Leveraging replication to improve disaster recovery

Replication is becoming more affordable, thanks in part to host- and network-based replication as well as ATA and Serial ATA disk subsystems and new software.

By Karen Dutch

Although traditional disaster-recovery challenges (i.e., natural disasters, fires, massive power outages) loom as large as ever, organizations that are preparing disaster-recovery strategies today must address a host of new challenges and concerns. Fortunately, new software technologies are now available to help augment current infrastructures to keep business applications up and running.

Recent regulatory mandates such as HIPAA and Sarbanes-Oxley require organizations to ensure their data remains secure under any circumstances. In other cases, intensive global competitive pressures are forcing organizations to protect their data in ways that will enable them not only to recover from any disaster but also to do it fast—within hours or minutes.

An outage of just a few hours could result in significant lost business and squandered opportunities. According to research analysts, hourly losses from system outages can range from $300,000 to more than $3 million.

Finally, organizations are under severe pressure to reduce costs. The labor alone entailed in traditional disaster-recovery strategies, particularly in tape handling, is too high and the results are too slow and unreliable. Faced with these kinds of pressures, organizations cannot afford to rely on the disaster-recovery strategies of the past.

Companies worldwide are spending more than $1 billion a year collectively on data replication, according to the Gartner IT consulting firm.

This ranks replication as the second-highest line item for IT storage software spending, closely behind conventional backup and recovery ($1.5 billion).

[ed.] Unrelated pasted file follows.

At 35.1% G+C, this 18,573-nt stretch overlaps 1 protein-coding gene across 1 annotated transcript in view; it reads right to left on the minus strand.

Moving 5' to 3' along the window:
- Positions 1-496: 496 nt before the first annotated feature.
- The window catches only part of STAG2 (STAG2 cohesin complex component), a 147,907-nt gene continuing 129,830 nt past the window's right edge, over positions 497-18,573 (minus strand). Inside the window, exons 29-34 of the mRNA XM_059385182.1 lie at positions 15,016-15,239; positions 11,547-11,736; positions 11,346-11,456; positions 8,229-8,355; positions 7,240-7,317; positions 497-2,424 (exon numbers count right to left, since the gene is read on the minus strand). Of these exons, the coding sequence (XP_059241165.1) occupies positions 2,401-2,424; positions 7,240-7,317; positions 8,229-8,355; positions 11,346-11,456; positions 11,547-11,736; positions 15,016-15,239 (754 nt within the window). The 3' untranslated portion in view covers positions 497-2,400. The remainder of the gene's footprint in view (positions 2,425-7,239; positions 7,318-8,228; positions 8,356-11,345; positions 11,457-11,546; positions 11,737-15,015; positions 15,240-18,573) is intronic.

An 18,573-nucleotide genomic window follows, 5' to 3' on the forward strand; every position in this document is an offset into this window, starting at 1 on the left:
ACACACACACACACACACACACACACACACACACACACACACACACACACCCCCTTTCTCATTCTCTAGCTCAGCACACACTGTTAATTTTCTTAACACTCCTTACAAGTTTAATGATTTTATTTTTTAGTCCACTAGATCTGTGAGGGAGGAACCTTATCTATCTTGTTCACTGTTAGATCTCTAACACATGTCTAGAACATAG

Traditional disaster recovery—defined primarily as either tape backup or selective mirroring—is no longer adequate for some companies. Full tape backups are slow, and mirroring can drive up costs far exceeding the value of the data.

Organizations typically make full tape backups of their critical data weekly and incremental nightly backups of changed data.

Tapes are then shipped off-site to a secure facility. In the event of a disaster, people scramble to fetch the tapes and bring them to a disaster-recovery site where they mount the tapes and recover applications and data.

This process can take hours or even days. When remote systems finally become operational, they are running with data that may be a day or more old.

New methods of replication

Fortunately, organizations today have a better option. Data replication has emerged as a practical DR strategy for organizations of all sizes. New advances, such as host- and network-based replication, now bring data replication within the reach of any organization.

In the past, data replication was not practical for many organizations, especially for disaster recovery. For one thing, it was limited to short distances, often within a building or across a metropolitan campus. Today, however, organizations need to replicate data over distances of 100 miles or more to be confident that the disaster-recovery site will be outside the impacted area.